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NUREMBERG'S LEGACY: SOME ETHICAL REFLECTIONS
Perspectives in Biology and Medicine. 43.3 (Spring 2000): p347.
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The Nuremberg Code: Its Context and Content

The Nuremberg Code was promulgated by four American judges at the Doctors' Trial at Nuremberg, in the case of the United States of America v. Karl Brandt et al. in 1946 to 1947. Twenty-three defendants, all but three of them medical doctors, were tried for truly horrendous "crimes alleged to have been committed in the name of medical or scientific research" (both war crimes and crimes against humanity), including the horrific high altitude, freezing, malaria, and mustard gas experiments, among others, which resulted in countless severe injuries and deaths [1]. Fifteen were found guilty; seven received the death sentence. The court's judgment included the "Nuremberg Code," consisting of 10 "basic principles" to govern permissible medical experiments.

This code, which received substantial input from two American physicians-Leo Alexander and Andrew Ivy--was an attempt to close the gap created by the relative absence of formal statements of ethics in human experimentation by a more or less authoritative body. Several times in this essay I will use the metaphor of gaps to indicate how various efforts to formulate ethical principles, rules, and procedures seek to fill or close or cover holes in the protections of research subjects' rights and welfare. This metaphor certainly fits the promulgation of the Nuremberg Code. The judges probably adopted this Nuremberg Code, as Leonard Glantz suggests, because of "their shock in finding that there were essentially no written standards for human experimentation that had been adopted by an authoritative institution" [2]. Hence the 10 rules, a modern-day decalogue for human experimentation, so that no one could plead ignorance of ethical obligations.

The 10 Nuremberg principles were not created ex nihilo. There were few earlier codes, but, ironically, two German regulations earlier in this century (a 1900 Prussian directive and a 1932 Reich Circular) offered strong statements of ethical obligations and rights in research (see [3, pp. 127-32]). Unfortunately, codes do not guarantee ethical conduct. And several physicians had already articulated ethical standards to guide human experimentation [3, pp. 121-26]. There is debate, however, about whether they represented only "occasional voices" (Jay Katz) or actually constituted "a powerful tradition in ethical thought" (David Rothman) [4, 5]. At any rate, the two physicians who served as expert medical witnesses for the prosecution drew on earlier formulations including, somewhat inappropriately, the Hippocratic tradition, which doesn't really address the issues raised by research with human subjects [3, pp. 132-37].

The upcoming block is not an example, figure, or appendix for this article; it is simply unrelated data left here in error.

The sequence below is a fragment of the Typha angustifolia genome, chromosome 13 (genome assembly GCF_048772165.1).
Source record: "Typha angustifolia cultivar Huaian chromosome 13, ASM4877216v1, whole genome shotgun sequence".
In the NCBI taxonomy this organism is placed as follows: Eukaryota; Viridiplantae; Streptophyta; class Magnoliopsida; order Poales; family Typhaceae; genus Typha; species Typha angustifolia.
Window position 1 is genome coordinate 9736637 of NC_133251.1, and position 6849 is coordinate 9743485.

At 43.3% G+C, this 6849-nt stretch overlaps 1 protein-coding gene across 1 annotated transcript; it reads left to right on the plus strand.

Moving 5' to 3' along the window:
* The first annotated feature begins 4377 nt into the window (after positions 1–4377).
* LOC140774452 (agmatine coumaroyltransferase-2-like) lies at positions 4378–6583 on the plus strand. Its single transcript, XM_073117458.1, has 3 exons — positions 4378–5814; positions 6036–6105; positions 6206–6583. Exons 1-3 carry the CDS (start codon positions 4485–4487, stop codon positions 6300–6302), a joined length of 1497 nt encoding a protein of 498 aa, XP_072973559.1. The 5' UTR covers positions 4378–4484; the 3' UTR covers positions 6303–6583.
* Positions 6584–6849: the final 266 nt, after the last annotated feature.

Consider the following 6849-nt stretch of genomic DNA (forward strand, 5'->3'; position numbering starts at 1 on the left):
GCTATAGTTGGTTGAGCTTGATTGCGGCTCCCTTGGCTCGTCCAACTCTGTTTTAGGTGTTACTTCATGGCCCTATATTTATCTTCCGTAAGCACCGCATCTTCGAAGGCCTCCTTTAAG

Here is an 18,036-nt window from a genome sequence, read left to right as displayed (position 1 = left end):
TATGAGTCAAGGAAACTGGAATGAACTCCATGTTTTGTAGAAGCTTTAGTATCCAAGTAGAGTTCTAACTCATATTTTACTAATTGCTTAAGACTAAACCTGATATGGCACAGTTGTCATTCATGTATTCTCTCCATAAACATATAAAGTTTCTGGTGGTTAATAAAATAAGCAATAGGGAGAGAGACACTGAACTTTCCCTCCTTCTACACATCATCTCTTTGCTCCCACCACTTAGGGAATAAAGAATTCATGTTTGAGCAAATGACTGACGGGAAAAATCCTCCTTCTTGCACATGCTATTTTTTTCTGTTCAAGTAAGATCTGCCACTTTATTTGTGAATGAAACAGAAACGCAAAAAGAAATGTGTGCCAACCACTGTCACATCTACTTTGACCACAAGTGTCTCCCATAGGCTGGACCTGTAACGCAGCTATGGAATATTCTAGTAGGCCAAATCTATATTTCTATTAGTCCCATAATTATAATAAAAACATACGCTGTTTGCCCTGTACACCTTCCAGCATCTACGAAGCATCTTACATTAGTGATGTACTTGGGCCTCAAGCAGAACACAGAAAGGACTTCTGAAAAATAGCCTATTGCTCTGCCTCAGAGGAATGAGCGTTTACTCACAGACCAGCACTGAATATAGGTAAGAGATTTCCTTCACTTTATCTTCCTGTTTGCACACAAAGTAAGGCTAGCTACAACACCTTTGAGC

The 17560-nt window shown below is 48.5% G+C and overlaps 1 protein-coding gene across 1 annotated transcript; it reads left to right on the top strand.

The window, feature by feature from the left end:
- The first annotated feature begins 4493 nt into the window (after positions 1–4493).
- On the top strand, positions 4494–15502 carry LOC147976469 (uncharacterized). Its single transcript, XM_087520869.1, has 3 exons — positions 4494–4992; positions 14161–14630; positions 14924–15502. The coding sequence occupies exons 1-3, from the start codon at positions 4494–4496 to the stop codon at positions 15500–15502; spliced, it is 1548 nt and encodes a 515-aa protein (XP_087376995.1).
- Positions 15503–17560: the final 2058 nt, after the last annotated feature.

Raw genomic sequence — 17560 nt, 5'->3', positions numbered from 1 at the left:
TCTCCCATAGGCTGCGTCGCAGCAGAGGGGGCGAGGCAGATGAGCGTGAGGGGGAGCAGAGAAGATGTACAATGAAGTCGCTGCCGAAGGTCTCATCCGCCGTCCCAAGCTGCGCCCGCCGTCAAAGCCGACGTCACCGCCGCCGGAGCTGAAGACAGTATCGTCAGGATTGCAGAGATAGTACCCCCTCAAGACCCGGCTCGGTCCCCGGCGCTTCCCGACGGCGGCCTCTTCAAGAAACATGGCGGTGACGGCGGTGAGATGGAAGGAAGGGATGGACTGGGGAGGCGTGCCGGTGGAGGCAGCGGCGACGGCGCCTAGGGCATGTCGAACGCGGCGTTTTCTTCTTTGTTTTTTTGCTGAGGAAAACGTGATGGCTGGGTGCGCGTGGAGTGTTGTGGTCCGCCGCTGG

WHY THE NUREMBERG CODE?

Glantz is probably right about the judges' shock at not finding a written, authoritative code and about their felt need to close that gap. They clearly did not need the Nuremberg Code in order to state principles by which they could condemn the doctors' actions: they had sufficient grounds to do so in existing laws, even German laws, that prohibited murder, mayhem, and maiming, which the physicians (and others) had not extended to Jews and to others they viewed as less than human (and then subjected to actions that were even prohibited by a 1933 German law for protecting animals) [3, p. 132]. The guilty verdicts were, in short, overdetermined, and they did not presuppose a code for human experimentation--the verdicts were adequately justified by other rules against war crimes and crimes against humanity.

The court and others, such as Telford Taylor, the chief counsel for the prosecution, viewed the Nuremberg Code as a summary of common medical morality, at least as affirmed even if not always practiced. It expressed putatively universal standards with "many antecedents" [6, p. 150]. The Code's prefatory statement notes that human experimentation can "yield results for the good of society that are unprocurable by other methods or means of study." "All agree, however," the prefatory statement continues, "that certain basic principles must be observed in order to satisfy moral, ethical and legal concepts" [7, p. 102]. The 10 principles then followed.

CONTENT OF THE NUREMBERG CODE

1. "The voluntary consent of the human subject is absolutely essential." The statement then specifies the meaning of this first principle to include the requirement that the "person involved should have the legal capacity to give consent; should be so situated as to be able to exercise free power of choice, without the intervention of any element of force, fraud, deceit, duress, overreaching, or other ulterior form of constraint or coercion; and should have sufficient knowledge and comprehension of the elements of the subject matter involved as to enable him to make an understanding and enlightened decision." This last requirement is itself further specified, along with the insistence that the one who initiates, directs or engages in the experiment has the "personal duty and responsibility" to ascertain the quality of the subject's consent.

2. "The experiment should be such as to yield fruitful results for the good of society, unprocurable by other methods or means of study, and not random and unnecessary in nature."

3. "The experiment should be so designed and based on the result of animal experimentation and a knowledge of the natural history of the disease or other problem under study that the anticipated results will justify the performance of the experience."

4. The fourth principle requires the avoidance of "all unnecessary physical and mental suffering and injury."

5. The fifth principle rules out experiments in which there is "an a priori reason to believe that death or disabling injury will occur." It recognizes a possible exception in experiments in which "experimental physicians also serve as subjects."

6. This principle requires proportionality between the risks and probable benefits of the research: "The degree of risk to be taken should never exceed that determined by the humanitarian importance of the problem to be solved by the experiment."